Here is a footnote to my book, Hunting Captain Ahab: Psychological Warfare and the Melville Revival, chapter two, part of which is excerpted in the blog on Left-liberal psychologists at Harvard promoting “civilian morale.”

[Note:] See T.W. Adorno et al, The Authoritarian Personality (New York: Harper, 1950), 71, 781-783. The “Genuine Liberal” type is anti-totalitarian and free of narcissism; in Adorno’s appropriation of Freud, the genuine liberal possesses “that balance between superego, ego, and id which Freud deemed ideal” (71). Adorno’s example of the type is a politically naive, but frank and independent twenty-one year old woman, not given to ultra-femininity/ feminine wiles; she is the daughter of a hiring manager at a railroad; in the family sexual division of labor, her loving mother represents emotions, her father, facts. She is religious (“Perhaps we will all be saved”) and reads Plato for Utopian inspiration. When asked how she felt about Negroes and Jews, she was “guided by the idea of the individual,” but she wouldn’t want to marry a Negro with dark skin or a man with a big nose. However, as a nurse’s aid [sic], she did not object to caring for Negro patients. Adorno quotes her “joke” [what would Freud have said?]: “Maybe if the Jews get in power they would liquidate the majority! That’s not smart. Because we would fight back.” Admirably free of bigotry, she is also free of “repression with regard to her feelings toward her father: ‘I want to marry someone just like my father’ ” (783).

Distinguishing themselves from “manipulative” fascists, the authors, in their concluding sentence, prescribe an antithetical appeal to the emotions: “…we need not suppose that appeal to emotion belongs to those who strive in the direction of fascism, while democratic propaganda must limit itself to reason and restraint. If fear and destructiveness are the major emotional sources of fascism, eros belongs mainly to democracy” (976). Henry A. Murray’s Thematic Apperception Test was used by Adorno’s colleagues creating “the F-scale” (the potential for fascist behavior); Murray’s and Lasswell’s books are recommended in the bibliography. [end footnote]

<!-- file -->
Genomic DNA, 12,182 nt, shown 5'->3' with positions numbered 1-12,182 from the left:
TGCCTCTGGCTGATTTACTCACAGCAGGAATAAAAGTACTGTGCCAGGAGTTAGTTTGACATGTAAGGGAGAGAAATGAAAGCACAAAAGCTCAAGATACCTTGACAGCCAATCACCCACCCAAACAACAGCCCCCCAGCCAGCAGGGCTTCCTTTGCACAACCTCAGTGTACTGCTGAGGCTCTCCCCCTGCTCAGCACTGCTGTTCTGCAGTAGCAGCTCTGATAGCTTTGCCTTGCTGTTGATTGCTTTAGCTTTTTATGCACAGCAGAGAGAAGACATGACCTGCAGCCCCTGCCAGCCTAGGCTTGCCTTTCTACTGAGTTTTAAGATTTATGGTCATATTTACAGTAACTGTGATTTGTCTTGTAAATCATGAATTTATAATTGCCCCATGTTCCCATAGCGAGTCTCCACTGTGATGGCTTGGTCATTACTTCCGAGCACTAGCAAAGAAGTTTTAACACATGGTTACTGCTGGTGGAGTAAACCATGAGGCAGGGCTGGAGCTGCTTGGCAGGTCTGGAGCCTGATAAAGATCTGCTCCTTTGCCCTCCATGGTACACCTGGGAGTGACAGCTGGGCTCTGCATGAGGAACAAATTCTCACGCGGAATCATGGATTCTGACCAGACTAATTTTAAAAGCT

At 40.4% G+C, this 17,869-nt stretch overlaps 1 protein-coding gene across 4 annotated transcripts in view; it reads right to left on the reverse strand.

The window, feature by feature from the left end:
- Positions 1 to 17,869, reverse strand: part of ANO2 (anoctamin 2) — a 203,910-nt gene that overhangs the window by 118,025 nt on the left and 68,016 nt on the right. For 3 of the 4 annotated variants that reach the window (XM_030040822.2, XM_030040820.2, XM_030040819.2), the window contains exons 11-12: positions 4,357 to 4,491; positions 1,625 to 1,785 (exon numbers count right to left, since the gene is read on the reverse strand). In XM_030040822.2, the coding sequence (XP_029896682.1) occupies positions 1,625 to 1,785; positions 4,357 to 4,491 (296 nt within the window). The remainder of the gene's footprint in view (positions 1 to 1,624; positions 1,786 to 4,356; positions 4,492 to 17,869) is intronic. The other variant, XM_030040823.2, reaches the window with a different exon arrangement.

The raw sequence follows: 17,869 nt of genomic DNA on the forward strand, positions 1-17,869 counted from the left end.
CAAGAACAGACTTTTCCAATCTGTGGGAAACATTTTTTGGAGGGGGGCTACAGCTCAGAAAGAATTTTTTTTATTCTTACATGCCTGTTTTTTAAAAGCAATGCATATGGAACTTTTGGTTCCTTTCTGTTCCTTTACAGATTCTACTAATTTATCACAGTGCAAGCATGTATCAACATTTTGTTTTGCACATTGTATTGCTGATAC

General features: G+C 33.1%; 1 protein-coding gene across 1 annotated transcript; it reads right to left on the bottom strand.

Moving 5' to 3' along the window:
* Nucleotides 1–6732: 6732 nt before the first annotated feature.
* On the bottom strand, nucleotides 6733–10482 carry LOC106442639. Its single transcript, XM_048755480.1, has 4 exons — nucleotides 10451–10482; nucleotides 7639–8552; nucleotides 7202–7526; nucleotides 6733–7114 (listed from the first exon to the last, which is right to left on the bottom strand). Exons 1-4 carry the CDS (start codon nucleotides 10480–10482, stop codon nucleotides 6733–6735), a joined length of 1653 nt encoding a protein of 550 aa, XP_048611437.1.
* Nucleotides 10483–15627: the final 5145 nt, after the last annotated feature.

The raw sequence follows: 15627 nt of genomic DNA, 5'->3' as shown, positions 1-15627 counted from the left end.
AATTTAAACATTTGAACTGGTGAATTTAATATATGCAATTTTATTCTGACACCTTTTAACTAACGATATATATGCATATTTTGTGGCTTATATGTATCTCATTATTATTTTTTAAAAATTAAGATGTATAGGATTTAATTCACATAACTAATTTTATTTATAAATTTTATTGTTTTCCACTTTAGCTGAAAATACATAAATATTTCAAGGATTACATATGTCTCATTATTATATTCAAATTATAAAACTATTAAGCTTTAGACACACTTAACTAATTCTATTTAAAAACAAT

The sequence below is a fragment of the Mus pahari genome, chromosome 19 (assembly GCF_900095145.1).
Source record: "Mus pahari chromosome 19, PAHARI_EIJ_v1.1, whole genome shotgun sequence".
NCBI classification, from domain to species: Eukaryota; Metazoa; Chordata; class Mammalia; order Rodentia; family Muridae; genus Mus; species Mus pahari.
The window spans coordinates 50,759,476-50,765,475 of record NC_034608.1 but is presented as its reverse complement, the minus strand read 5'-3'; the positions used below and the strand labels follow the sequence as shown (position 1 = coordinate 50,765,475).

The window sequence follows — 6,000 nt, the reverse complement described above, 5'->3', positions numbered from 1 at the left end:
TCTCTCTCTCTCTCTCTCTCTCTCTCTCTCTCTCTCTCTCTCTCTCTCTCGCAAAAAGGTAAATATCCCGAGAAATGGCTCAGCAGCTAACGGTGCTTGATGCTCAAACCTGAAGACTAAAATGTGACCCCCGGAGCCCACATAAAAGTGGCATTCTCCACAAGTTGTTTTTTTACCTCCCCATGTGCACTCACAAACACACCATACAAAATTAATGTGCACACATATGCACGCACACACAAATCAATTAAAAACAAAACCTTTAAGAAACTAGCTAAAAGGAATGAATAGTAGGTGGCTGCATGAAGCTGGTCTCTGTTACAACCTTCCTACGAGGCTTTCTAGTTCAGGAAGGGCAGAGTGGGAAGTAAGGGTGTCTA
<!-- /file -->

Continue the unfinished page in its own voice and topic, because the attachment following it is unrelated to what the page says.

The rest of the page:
Adorno, not his collaborators wrote the section on the genuine liberal. His notion of Freud was, of course, wrong. Freud believed that there could be no “balance” between ego, id, and superego, rather that the primitive instincts were so strong that life was a constant struggle to maintain the fragile veneer of civilization. See especially his essay from 1915 reflecting on the appalling war between so-called civilized European nations. For more details on this cohort and their crypto-fascism see https://clarespark.com/2011/03/27/progressive-mind-managers-ca-1941-42/.

*The authors of Discovering Ourselves apply balance in several instances: Introversion and extroversion (both are Jungian categories) should be “balanced.” This advice is directed toward dreamy do-nothings (introverts) and executives or clubwomen housewives (extroverts), all of whom have not yet climbed on board the New Deal ship of state. The wandering housewife example is particularly interesting, because she should be at home raising balanced children, able to master the challenges of early childhood and adolescence, hence raising socially responsible adults.